PITTSTON — In the close, hazy heat of the early afternoon Saturday, a couple of dozen people gathered near a tent at the hilly south end of Riverside Cemetery.

They listened to some brief comments, and they bowed their heads in prayer.

But they carried no more grief with them than life usually brings. Instead of mourning, they were pleased, one week before the Memorial Day weekend, to be paying their respects to the 48 souls they believe are buried there in unmarked graves whose location was obscured for years by bushes and discarded grave trash.

Duane Tobey led the dedication ceremony that introduced the marker that has been put up in memory of the unknowns. He’s the second director of the Riverside Cemetery Association. The association, with three directors, a secretary and a treasurer, oversees the cemetery and its care.

“I would like to thank everyone for being here today,” he said. “This is an old cemetery with a lot of Pittston’s history in it. There are majors, sea captains, people from other countries and 88 veterans that we know about buried here.

“Thanks to Bunny Mansir and Barbara Shaw, who were working on updating our maps, they have found 48 unknown graves of people who come from all walks of life. Riverside Cemetery would like to take this day to honor these people, some of who may have served our country.”


A wreath was laid and a letter from U.S. Rep. Chellie Pingree was read, and the Rev. Tim Clever, of the nearby Pittston Congregational Church, offered a prayer.

“I just got my heart set on doing this and doing this right,” Tobey said, adding that it’s been a long process that has attracted help and support from around the region.

His and his wife’s connection to the cemetery is a close one that began after the death in 1984 of their 18-year-old daughter Kathie, who is buried there. Sandra Tobey is the association’s treasurer.

Tobey’s fellow directors credit him with the plans for the memorial.

“Duane is a real spark plug. He’s thinking all the time. He got us moving on this,” Isabelle Kelsey said. She’s the third director, a position that was transferred to her after the death of her husband, Kenneth, 14 months ago; he’s also buried there. “It seems so terrible that people forgot them and no one comes to visit them.”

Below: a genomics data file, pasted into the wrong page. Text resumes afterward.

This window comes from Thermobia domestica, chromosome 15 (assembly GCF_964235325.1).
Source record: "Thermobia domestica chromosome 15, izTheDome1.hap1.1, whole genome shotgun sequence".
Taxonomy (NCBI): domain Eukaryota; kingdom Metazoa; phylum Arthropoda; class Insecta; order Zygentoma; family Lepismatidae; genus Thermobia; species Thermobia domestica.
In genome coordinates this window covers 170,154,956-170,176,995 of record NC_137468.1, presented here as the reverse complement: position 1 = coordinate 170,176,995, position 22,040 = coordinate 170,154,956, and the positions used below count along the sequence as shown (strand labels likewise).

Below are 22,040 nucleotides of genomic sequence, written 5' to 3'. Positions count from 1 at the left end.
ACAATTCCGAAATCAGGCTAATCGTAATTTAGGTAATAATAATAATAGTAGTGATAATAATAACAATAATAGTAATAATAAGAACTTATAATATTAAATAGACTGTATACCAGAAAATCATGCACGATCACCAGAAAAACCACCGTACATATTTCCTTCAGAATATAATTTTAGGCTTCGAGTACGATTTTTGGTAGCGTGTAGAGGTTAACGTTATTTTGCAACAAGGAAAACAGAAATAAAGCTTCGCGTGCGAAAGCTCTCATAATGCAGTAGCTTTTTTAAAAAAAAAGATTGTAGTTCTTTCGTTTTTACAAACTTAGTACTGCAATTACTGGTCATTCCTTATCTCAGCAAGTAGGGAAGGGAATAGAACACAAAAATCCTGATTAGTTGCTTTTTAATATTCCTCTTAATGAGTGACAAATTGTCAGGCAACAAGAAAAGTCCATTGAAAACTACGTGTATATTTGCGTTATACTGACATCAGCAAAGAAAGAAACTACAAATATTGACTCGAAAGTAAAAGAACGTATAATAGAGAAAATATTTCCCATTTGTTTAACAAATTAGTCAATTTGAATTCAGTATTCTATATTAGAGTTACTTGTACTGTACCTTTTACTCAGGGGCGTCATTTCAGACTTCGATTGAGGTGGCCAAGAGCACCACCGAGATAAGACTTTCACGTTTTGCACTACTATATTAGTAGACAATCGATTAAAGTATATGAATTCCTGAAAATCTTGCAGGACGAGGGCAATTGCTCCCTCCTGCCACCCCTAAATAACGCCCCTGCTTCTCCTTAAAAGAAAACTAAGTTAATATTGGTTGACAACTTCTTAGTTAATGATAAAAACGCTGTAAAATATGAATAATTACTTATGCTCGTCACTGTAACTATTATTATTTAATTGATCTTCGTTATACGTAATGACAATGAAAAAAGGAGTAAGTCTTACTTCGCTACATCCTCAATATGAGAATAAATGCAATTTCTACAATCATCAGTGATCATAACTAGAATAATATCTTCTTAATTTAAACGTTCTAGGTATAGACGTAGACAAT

Identifying the location of the bodies was the work of Shaw and Mansir, who are known as the Jewett twins. They had learned from a cousin who was a sexton in Washington state at a family reunion how to use copper wire rods to find unmarked graves. Together they discovered 48 of them.


“We can’t tell what sex they are,” Mansir said, but if the bodies are small, they can tell whether they have found a child.

Their brother, Curtis Jewett, cleared and leveled the area and donated stones for the monument and the four corner markers that define the area where the unknowns were buried. Tony Masciadri, of the Hallowell monument maker S Masciadri and Sons, engraved and set the monument and cut and placed the four corner markers. The town of Pittston donated money for cleaning up the area.

While they all did what they could, there’s still something they can’t do — identify whoever is in those unmarked graves.

Some of the people buried there might have been residents at the former Willow Crest Nursing Home in Pittston. The fire that burned it down also destroyed all of its records, so there’s no way to tell if that’s the case for all 48 people.

The town on the eastern bank of the Kennebec River figures prominently in the history of the region. Just up the road from the cemetery stands the Major Reuben Colburn House, home of the Arnold Expedition Historical Society. Colburn was instrumental in supporting the Continental Army’s expedition to Quebec to seize the city from the British Army. The expedition’s bateaux were launched from Colburn’s property and were led by Benedict Arnold, who at that time was a colonel in the Continental Army.

Colburn himself is buried in Riverside Cemetery, and his grave, marked with the date of his death in 1818, is the oldest one there. Members of his family are buried near him.


The unidentified graves are in the oldest section of the burial ground, so it’s possible they could be from around that same period.

Another theory is that they could have been paupers who could not afford their own burials.

It’s also possible that none of those theories has merit and the explanation is something completely different.

“It may be in time someone hears about this and they find something in their papers,” Kelsey said. She reasons that if funeral homes were involved, the information might be housed there.

It will take someone taking the time to look and to share what they find, she said.

Jessica Lowell — 621-5632

[email protected]

Twitter: @JLowellKJ

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